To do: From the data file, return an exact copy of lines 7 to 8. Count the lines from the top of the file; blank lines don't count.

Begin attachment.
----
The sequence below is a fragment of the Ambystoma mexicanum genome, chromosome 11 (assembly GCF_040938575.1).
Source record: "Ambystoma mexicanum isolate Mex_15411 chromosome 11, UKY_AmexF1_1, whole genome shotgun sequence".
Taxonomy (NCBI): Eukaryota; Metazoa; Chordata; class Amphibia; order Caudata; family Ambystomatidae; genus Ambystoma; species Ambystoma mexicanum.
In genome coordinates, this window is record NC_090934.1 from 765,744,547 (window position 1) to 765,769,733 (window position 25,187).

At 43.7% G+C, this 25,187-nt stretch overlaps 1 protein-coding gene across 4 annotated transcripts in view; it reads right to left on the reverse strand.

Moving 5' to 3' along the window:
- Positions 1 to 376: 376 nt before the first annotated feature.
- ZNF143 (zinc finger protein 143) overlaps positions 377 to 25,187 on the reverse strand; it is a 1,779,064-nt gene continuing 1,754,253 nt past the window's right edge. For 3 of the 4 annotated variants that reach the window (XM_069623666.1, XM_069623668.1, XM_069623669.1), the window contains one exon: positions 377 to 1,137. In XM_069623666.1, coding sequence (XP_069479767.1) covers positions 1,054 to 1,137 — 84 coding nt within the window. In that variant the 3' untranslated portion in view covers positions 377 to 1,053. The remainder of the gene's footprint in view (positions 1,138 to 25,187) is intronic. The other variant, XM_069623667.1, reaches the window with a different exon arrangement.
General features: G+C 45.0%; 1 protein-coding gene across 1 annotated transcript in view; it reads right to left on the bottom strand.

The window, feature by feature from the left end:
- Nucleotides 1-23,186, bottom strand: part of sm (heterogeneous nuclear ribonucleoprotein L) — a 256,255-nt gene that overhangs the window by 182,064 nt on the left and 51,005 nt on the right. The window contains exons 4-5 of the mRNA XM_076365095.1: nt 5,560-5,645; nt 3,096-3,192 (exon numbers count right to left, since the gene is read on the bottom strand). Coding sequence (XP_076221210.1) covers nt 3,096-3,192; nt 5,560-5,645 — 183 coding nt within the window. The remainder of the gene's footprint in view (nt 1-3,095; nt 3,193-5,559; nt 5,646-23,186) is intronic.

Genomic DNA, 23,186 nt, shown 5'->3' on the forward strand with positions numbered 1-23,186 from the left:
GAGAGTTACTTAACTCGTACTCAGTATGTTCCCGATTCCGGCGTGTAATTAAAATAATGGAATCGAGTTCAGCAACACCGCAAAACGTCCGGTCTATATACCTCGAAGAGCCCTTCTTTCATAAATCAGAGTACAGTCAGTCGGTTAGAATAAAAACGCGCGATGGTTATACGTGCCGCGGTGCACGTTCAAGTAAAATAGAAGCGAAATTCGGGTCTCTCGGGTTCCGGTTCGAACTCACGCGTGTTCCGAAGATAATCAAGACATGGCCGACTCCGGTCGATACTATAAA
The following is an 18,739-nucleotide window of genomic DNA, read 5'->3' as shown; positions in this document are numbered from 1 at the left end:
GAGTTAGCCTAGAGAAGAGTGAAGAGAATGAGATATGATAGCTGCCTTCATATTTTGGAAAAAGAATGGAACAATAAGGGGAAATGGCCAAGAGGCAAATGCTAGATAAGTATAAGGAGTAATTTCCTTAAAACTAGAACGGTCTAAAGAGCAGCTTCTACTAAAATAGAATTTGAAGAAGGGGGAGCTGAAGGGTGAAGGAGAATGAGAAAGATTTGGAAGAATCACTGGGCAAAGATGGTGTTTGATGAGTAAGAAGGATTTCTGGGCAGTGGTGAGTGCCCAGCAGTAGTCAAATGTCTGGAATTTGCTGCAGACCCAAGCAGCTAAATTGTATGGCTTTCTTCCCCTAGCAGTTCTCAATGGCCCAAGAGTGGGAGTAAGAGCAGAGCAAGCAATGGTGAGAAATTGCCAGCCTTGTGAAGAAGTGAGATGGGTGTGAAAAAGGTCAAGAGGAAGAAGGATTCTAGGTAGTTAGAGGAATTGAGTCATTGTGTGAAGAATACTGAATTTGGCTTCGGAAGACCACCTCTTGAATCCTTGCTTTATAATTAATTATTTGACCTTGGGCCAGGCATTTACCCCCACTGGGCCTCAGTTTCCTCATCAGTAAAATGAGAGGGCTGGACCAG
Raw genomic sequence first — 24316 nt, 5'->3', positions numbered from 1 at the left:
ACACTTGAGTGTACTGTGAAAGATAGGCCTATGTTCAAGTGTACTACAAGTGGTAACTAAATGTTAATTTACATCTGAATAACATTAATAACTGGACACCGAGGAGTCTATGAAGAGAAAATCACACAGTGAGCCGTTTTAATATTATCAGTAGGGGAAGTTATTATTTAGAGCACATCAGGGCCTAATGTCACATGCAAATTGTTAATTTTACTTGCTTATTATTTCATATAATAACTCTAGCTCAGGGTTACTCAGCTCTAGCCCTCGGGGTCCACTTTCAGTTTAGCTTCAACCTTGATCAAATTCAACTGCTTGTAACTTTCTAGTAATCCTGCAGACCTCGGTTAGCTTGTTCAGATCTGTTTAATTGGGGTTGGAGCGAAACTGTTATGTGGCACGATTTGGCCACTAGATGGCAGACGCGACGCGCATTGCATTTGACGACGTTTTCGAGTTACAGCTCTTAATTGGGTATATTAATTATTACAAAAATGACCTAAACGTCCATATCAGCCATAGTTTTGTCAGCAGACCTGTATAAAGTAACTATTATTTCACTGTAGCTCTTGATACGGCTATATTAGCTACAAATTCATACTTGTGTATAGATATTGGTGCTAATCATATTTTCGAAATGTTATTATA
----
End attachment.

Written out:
- Positions 1 to 376: 376 nt before the first annotated feature.
- ZNF143 (zinc finger protein 143) overlaps positions 377 to 25,187 on the reverse strand; it is a 1,779,064-nt gene continuing 1,754,253 nt past the window's right edge. For 3 of the 4 annotated variants that reach the window (XM_069623666.1, XM_069623668.1, XM_069623669.1), the window contains one exon: positions 377 to 1,137. In XM_069623666.1, coding sequence (XP_069479767.1) covers positions 1,054 to 1,137 — 84 coding nt within the window. In that variant the 3' untranslated portion in view covers positions 377 to 1,053. The remainder of the gene's footprint in view (positions 1,138 to 25,187) is intronic. The other variant, XM_069623667.1, reaches the window with a different exon arrangement.